May 30, 2024

Athens News

News in English from Greece

NYT: Russia may sell Ukrainian grain to African countries

In mid-May, the United States sent a warning to 14 countries (mostly African) that Russian ships were trying to sell “stolen Ukrainian grain”,

According to the publication, in the letter, the US administration indicated the names of three cargo ships that allegedly left the Black Sea ports with grain on board.

The State Department, in response to a request from the publication, said that the United States “is working with other countries to prevent the sale of grain that was likely stolen from Ukraine.” Officials from several other countries said that Washington asked them to prevent the purchase of illegally obtained Ukrainian grain. The interlocutors of the newspaper stressed that the US message was not coercive.

The New York Times writes about the dilemma that arose in African states after receiving a message from Washington: on the one hand, it is possible to get cheap grain against the backdrop of rising world prices, and on the other hand, buying grain from Russia would not please the United States and would mean making a profit from the actions of the Russian army in Ukraine.

According to the director of the Kenyan International Institute for Strategic Studies HORN, Hassan Hannenje, food shortages in Africa so acute that the countries of the continent do not care where it comes from, even from Ukraine. “[Для них это] not a dilemma. Those who try to talk about morality here are mistaken,” the expert believes.

According to the Ukrainian authorities, Russia could appropriate up to 500,000 tons of grain worth up to $100 million. Most of it was taken from Zaporozhye, Kherson, Donetsk and Luhansk regions. Part of this volume was sent to the Crimea by trucks, and then loaded onto ships.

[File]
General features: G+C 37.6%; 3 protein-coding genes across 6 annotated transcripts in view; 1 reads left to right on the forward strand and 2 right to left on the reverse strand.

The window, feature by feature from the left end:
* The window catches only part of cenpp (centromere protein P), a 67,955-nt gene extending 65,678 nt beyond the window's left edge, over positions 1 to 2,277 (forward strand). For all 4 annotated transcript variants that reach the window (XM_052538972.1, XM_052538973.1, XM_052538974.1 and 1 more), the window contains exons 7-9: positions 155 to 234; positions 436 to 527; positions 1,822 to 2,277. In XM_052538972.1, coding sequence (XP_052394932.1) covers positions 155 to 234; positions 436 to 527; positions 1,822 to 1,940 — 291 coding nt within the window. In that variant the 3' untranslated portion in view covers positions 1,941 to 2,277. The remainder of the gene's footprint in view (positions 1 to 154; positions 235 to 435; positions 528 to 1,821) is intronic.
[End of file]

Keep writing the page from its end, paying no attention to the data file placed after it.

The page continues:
Previously, 40% of Ukraine’s exports went to African countries. Now, due to supply problems and drought on the continent, about 17 million people are suffering from hunger.

In such circumstances, African countries are unlikely to hesitate before buying grain from Russian ships, which could be taken out of Ukraine. In total, more than 10 ships left the ports of Crimea, some of which are under US sanctions. When going to sea, ships often turn off their transponders to hide departures. They moored in Turkey, Syria, on several occasions turned off tracking devices in the Mediterranean Sea.

On June 3, in an interview with the Rossiya 1 TV channel, President Vladimir Putin said that Ukrainian grain can be exported in five directions, the simplest and cheapest of which is Belarus. However, for export through the country, sanctions must be lifted from it, he noted. According to him, the grain can also be taken out through Ukrainian-controlled ports after they have been cleared. Russia is ready to help with the export of goods, to ensure the safety and entry of foreign ships into the Azov and Black Seas. On June 6, Russian Foreign Minister Sergei Lavrov confirmed that “specialists” had already been sent for negotiations with Ukraine on the export of grain, which would be held in Turkey. Employees of the Russian Foreign Ministry will join them the next day.

Also today, June 6, Politico, citing sources, learned about the US refusal to lift sanctions on Russia in exchange for grain exports. According to the sources, Washington is waiting for further progress in the negotiations between Russia and the UN on the supply of grain, to see if Moscow will give up the demand to lift sanctions. Republican Senator Jim Rish said that Russia’s demand to ease sanctions in exchange for lifting the blockade on the ports allegedly amounts to “blackmail”.

The head of the UN World Food Program (WFP), David Beasley, said earlier that if hostilities in Ukraine continue, 323 million people around the world may be on the verge of starvation.

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